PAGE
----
In yet another signal that Tesla (TSLA -1.10%) is getting better at manufacturing, the company's March-launched Model Y crossover is already beginning an international expansion, starting with Canada. The first deliveries of the vehicle in the market started last week. The Model Y's rollout to the country following the first U.S. deliveries of the vehicle happened much faster than the time it took the Model 3 to first make its way to Canada, highlighting the electric-car maker's accelerated pace of execution.
Here's a closer look at Tesla's progress with bringing to market its Model Y so far.
Canada meets Model Y
In March, Tesla impressed investors when it began deliveries of its Model Y six months ahead of its original schedule. Making the rollout even more impressive, Tesla said in its first-quarter update that its just-launched Model Y managed to contribute to profits during the period, marking the first time ever that a new Tesla product was profitable in its first quarter.
Now Tesla is achieving another important milestone for the vehicle by delivering the first units in Canada about three months after it was launched. For Tesla's Model 3, it took about six months for the first deliveries to occur outside of the United States.
It's not too surprising that the Model Y has already made its way to Canada. The company said in its first-quarter update that, thanks to a "simplified and scalable approach to manufacturing," it was able to build more Model Y vehicles in its first quarter of production than it did in the first two quarters of Model 3 production during 2017.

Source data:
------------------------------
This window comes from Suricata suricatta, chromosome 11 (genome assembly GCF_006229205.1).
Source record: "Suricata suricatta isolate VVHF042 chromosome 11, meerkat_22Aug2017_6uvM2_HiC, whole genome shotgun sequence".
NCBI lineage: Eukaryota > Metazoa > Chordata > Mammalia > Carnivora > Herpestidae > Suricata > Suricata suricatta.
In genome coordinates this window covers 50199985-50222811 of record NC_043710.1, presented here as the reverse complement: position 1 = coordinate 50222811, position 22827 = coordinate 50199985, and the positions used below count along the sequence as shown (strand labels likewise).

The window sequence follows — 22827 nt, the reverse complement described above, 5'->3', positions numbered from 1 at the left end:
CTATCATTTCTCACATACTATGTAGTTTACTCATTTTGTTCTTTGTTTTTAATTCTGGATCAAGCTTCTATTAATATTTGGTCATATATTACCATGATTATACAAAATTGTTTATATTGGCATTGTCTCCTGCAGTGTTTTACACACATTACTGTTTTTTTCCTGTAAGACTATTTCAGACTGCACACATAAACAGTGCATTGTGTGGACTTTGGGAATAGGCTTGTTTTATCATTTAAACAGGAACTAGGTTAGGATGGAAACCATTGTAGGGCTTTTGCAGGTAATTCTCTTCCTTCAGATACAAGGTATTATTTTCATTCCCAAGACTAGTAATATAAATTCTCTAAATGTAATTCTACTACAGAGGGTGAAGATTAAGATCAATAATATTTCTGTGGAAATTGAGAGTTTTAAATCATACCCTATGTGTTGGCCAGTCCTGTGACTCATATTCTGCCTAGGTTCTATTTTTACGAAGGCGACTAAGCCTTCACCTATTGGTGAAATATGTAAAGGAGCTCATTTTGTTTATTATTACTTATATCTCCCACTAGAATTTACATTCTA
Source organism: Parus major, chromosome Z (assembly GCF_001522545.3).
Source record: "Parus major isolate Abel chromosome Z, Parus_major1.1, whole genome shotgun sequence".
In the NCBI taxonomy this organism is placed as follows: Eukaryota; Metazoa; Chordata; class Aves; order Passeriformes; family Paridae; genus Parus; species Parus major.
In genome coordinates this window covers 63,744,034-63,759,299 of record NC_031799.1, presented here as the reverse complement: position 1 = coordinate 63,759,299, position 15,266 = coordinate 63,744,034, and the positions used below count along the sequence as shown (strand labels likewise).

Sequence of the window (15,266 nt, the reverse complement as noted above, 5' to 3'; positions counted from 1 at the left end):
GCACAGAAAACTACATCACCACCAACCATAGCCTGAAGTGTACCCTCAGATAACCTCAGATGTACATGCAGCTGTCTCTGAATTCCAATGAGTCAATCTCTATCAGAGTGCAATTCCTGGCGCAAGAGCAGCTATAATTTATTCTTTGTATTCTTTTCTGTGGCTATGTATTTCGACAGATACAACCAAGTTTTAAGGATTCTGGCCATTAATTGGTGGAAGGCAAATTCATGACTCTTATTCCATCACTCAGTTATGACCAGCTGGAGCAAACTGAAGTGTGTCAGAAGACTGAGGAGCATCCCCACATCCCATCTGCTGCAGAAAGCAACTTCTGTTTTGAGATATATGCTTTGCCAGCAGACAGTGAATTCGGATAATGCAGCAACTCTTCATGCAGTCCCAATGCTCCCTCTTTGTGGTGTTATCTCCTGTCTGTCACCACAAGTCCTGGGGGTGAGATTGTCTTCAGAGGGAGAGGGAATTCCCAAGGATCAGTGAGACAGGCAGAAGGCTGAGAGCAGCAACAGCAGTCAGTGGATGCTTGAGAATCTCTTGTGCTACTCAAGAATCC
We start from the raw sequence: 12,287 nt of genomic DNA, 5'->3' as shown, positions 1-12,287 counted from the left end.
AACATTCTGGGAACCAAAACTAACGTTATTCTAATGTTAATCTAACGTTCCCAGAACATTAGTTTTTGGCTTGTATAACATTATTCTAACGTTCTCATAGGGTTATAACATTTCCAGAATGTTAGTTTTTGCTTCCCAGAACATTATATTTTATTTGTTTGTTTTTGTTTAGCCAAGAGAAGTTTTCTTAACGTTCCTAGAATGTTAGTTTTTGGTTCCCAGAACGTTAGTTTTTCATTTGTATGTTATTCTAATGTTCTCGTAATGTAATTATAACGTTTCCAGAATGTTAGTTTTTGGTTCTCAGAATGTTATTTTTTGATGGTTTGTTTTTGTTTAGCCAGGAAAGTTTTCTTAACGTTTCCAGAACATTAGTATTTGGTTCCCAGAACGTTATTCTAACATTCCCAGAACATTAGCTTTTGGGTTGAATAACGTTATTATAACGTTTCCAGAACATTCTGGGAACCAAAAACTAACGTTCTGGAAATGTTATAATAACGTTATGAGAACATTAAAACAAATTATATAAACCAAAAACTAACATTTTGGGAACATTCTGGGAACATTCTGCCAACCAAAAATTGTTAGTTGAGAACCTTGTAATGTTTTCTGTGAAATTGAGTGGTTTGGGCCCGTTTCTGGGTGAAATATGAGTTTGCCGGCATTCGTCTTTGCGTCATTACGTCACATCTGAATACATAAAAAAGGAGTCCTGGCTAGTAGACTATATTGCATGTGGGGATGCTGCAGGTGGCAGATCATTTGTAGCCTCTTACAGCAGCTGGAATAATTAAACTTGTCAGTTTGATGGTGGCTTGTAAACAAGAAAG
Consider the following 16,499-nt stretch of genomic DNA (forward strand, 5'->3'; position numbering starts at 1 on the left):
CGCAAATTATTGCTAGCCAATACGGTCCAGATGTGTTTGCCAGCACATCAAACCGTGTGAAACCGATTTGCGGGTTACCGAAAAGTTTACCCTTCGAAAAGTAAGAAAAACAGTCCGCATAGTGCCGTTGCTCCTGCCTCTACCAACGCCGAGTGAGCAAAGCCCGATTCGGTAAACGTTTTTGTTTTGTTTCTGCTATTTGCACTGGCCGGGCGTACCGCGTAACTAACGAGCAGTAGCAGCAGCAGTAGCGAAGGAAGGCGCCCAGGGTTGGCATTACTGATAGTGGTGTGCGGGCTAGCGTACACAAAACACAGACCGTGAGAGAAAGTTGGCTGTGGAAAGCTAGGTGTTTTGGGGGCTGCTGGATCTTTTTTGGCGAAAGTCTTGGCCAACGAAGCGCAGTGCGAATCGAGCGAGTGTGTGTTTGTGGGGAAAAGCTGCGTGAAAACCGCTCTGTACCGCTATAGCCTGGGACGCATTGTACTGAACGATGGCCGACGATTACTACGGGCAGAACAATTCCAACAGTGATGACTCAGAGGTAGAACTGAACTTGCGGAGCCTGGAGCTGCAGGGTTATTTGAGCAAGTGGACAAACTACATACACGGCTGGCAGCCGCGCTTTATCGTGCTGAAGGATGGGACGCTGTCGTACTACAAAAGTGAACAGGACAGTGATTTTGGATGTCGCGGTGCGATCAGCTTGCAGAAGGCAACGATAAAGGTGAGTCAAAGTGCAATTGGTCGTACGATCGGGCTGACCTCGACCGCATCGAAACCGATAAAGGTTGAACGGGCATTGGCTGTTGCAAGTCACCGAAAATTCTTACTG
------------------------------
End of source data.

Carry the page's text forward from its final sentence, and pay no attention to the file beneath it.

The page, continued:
The Model Y represents a major growth opportunity
It's difficult to overstate the importance of the Model Y to Tesla's business. CEO Elon Musk has indicated he believes the vehicle will eventually outsell the Model 3 -- and the automaker isn't wasting any time investing heavily in the vehicle's production capacity. Tesla said it currently has the installed production tooling to produce 400,000 Model 3 and Model Y units annually on a combined basis at its Fremont Factory alone. In addition, Tesla is already building Model Y production capacity at factories in Germany and Shanghai, with deliveries of the important vehicle slated to begin in both of those markets in 2021.
Longer-term, Musk has said he estimates Model Y deliveries could grow to as much as 1.25 million units annually. Of course, this ambitious view for Model 3 is likely several years out, if it ever does materialize. Nevertheless, when viewed next to the approximately 393,000 vehicles Tesla has delivered over the trailing 12 months, it quickly becomes clear how imperative the Model Y is to the company's growth story.
Investors may want to keep an eye on any commentary management provides on the ongoing production ramp-up and delivery rollout of Model Y in future quarterly updates.